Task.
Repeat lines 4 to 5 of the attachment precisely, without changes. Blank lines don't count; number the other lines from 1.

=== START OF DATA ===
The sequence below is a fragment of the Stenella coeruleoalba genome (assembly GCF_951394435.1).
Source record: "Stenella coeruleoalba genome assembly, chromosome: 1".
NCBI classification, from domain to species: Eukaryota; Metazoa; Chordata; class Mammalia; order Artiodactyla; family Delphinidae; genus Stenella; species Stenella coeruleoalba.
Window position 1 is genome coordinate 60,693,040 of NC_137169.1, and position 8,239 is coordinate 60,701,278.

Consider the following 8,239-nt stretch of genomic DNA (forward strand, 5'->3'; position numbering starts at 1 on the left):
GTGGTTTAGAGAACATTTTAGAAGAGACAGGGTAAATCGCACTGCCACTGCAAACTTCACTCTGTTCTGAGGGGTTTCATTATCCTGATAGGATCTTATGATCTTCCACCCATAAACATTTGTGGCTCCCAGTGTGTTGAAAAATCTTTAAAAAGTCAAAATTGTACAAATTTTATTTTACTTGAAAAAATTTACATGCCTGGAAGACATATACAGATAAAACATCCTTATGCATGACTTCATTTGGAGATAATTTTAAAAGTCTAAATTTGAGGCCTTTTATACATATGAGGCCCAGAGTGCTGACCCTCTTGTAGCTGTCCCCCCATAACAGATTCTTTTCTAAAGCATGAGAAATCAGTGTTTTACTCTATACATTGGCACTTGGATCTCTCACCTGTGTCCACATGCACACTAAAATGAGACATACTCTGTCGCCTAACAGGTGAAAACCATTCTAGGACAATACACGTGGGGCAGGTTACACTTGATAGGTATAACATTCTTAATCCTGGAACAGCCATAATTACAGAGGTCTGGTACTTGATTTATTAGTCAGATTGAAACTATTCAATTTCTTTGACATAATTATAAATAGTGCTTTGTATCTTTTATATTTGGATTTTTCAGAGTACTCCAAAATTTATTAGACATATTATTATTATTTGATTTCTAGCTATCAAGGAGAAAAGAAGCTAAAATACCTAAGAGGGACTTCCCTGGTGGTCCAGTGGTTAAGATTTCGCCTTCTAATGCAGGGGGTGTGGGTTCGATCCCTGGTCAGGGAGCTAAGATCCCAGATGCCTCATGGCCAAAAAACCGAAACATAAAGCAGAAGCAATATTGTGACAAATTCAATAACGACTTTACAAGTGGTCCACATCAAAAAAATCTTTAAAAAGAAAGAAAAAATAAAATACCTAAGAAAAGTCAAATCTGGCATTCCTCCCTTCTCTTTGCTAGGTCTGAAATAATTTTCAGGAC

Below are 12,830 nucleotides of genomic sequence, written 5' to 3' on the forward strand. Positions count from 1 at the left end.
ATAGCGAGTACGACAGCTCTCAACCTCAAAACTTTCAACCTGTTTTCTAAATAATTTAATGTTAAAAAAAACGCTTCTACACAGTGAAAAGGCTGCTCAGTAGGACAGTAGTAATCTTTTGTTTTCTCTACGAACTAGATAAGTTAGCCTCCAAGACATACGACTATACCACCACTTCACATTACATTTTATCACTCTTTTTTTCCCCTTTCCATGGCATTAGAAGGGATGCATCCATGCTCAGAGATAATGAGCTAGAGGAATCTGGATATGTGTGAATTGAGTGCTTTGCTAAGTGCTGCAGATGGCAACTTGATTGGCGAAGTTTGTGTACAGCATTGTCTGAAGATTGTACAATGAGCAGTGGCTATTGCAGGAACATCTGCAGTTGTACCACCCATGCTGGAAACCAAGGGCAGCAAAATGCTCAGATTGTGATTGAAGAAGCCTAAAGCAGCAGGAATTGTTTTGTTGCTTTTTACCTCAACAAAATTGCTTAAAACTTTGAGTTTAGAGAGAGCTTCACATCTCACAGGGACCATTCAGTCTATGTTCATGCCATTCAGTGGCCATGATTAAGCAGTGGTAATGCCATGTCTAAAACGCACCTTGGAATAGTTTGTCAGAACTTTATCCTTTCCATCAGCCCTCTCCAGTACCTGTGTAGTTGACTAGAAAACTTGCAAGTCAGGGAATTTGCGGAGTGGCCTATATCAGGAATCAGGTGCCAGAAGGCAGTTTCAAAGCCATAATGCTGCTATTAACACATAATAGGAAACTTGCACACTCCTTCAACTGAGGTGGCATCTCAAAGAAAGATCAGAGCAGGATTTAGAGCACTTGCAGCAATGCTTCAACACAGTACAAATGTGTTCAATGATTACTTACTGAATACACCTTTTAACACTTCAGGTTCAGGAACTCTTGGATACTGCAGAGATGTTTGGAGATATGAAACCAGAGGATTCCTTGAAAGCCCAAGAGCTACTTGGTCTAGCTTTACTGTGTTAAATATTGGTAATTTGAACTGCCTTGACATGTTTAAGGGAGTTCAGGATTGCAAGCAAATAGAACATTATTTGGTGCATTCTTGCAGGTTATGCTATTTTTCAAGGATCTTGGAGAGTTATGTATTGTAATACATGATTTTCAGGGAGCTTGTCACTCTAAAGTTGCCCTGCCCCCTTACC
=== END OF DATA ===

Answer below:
Window position 1 is genome coordinate 60,693,040 of NC_137169.1, and position 8,239 is coordinate 60,701,278.

Consider the following 8,239-nt stretch of genomic DNA (forward strand, 5'->3'; position numbering starts at 1 on the left):